At the beginning there is a story. A reappraisal of feeling, put into words and released into the world. “Du dunkles Herz” (“You dark Heart”) by Tobias Gruseck comes as an appealing red booklet and is a story about a suitcase full of money that darkens hearts. But promoting literature depends on more than the content of the text. A myth around it is good, maybe an eccentric author, a scandal. Or a suitcase, in it: hearts. If you touch one of the hearts, or the oak leaf next to it, you suddenly hear voices. Text passages that match the object touched resound softly and wonderfully recited from the case and make you want to listen to the story.

A story is told here with multimedia and attention to detail

Jenny and Simon took on the presentation of the work and built the suitcase. Wired inside is a touch board from Bare Conductive® that is connected via conductive yarn to things that are historically significant and, in some cases, 3D printed. Touching the thread closes the circuit and the text passages stored on the chip and previously recorded with virtuosity are played.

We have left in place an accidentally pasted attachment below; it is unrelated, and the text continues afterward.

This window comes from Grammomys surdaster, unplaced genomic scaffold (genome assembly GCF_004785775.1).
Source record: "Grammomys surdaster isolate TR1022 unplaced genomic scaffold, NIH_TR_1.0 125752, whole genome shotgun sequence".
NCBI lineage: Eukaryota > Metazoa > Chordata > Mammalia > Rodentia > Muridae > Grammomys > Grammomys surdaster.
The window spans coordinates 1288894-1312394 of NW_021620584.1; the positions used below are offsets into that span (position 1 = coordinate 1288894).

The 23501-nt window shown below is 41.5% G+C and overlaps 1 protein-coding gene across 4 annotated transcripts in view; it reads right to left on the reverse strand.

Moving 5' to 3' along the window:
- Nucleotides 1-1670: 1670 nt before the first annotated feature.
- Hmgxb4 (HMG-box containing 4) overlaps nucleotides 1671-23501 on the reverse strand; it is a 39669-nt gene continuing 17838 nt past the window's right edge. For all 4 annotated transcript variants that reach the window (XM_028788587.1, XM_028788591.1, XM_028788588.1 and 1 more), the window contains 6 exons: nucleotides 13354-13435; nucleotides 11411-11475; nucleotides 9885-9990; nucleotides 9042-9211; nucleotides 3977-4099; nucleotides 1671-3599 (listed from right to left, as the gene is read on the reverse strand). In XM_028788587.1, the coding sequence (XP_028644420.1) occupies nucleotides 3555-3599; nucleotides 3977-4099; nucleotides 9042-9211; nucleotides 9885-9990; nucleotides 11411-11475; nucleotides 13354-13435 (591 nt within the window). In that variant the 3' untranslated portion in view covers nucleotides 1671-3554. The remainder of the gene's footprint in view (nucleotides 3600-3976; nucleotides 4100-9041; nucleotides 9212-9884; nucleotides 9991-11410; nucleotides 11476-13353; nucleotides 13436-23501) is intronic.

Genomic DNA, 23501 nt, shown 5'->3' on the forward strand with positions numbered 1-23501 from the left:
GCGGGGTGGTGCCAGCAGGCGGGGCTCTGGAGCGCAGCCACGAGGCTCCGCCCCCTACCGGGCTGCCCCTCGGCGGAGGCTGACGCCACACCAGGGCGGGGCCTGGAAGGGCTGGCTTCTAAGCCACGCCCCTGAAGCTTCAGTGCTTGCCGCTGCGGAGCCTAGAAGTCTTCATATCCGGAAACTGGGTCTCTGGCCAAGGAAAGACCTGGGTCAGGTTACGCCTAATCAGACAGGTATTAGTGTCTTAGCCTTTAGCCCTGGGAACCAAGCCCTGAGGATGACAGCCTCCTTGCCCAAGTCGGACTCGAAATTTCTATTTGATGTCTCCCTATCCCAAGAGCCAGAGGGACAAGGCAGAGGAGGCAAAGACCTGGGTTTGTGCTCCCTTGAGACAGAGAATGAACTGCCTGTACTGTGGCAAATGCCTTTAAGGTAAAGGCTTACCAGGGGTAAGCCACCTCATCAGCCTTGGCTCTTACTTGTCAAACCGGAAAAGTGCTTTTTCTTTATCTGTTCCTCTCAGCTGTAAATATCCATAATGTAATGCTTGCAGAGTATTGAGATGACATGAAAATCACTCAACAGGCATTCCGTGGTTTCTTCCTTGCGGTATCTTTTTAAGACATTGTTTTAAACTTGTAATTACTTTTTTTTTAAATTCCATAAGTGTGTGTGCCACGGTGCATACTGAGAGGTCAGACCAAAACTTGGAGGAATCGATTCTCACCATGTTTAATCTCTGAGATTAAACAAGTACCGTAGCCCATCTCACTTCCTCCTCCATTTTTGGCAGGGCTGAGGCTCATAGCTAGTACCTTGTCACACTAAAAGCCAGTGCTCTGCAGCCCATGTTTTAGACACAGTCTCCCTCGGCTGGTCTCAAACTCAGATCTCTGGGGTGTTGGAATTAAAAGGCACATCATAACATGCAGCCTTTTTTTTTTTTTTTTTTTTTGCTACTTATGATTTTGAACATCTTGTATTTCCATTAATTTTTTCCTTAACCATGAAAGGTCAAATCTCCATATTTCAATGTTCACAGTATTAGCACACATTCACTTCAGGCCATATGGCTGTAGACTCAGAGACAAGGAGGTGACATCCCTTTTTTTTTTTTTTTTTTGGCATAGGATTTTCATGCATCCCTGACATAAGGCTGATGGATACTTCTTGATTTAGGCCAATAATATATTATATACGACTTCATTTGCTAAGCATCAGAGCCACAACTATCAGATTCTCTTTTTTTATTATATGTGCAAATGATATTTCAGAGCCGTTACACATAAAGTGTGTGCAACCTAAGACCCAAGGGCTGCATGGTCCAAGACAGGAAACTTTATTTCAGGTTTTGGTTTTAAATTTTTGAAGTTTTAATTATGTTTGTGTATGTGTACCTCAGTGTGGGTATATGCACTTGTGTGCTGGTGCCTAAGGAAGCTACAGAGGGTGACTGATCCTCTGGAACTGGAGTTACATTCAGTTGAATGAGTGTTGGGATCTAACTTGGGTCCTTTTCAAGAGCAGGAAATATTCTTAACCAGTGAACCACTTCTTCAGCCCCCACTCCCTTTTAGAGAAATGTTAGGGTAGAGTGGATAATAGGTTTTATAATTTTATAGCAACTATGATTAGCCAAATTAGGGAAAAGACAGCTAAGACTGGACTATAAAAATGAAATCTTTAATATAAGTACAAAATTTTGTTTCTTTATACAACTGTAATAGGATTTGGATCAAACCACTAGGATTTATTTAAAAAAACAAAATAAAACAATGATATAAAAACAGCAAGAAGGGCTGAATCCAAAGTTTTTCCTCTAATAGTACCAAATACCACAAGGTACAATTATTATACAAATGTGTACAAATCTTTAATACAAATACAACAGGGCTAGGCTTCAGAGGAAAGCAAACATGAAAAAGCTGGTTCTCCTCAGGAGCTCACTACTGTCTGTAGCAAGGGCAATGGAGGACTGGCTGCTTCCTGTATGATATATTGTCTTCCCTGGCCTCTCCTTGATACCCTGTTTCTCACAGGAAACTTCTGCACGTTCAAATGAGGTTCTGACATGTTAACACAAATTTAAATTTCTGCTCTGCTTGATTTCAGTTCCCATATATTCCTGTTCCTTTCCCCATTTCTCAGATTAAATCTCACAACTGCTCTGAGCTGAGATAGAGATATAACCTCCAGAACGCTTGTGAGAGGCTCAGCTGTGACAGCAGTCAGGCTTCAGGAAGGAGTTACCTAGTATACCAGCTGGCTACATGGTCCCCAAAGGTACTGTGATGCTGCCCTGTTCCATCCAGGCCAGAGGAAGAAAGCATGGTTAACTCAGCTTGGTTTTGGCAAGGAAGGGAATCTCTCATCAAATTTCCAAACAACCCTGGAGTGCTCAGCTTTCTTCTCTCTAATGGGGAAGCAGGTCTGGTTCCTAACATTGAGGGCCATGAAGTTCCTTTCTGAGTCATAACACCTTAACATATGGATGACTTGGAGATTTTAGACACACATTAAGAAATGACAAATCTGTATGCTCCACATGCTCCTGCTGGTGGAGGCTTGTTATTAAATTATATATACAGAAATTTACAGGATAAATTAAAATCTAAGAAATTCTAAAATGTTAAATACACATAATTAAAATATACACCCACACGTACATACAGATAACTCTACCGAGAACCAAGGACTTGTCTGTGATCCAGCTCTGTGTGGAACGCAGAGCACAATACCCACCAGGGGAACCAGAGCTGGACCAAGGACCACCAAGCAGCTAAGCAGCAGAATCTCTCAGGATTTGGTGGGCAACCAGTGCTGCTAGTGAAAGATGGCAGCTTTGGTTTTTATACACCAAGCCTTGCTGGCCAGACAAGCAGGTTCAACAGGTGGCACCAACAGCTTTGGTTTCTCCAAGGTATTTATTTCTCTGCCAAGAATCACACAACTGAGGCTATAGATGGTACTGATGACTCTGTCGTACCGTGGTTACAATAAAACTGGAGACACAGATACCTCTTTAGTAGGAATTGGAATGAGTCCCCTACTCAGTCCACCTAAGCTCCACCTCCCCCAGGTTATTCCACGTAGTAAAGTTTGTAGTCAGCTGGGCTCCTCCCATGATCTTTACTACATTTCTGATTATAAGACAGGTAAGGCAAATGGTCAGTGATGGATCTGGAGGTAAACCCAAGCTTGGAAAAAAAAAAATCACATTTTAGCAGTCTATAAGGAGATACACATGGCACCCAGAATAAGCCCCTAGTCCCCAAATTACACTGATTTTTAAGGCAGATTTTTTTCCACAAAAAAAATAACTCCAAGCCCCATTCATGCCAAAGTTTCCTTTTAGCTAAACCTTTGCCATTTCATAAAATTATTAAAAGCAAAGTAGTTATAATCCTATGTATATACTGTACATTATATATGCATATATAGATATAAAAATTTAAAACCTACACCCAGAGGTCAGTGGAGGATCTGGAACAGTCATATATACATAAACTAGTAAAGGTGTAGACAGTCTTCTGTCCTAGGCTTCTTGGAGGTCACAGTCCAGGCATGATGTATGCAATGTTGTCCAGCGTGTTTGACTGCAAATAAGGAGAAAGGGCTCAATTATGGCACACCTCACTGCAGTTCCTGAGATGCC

Literature as a haptic experience

All this was first presented in Bad Säckingen at “Kunst trifft Handwerk,” an annual outdoor event at the picturesque Trompeterschlößchen, where Germany and Switzerland bundled streams of tourists before the pandemic moved in. The title of the event also fits perfectly with this haptic project, which combines literary effusion with gifted tinkering. Currently on display at Fab Lab Siegen.

“Garbage – Environment – Design” – With Art Against Littering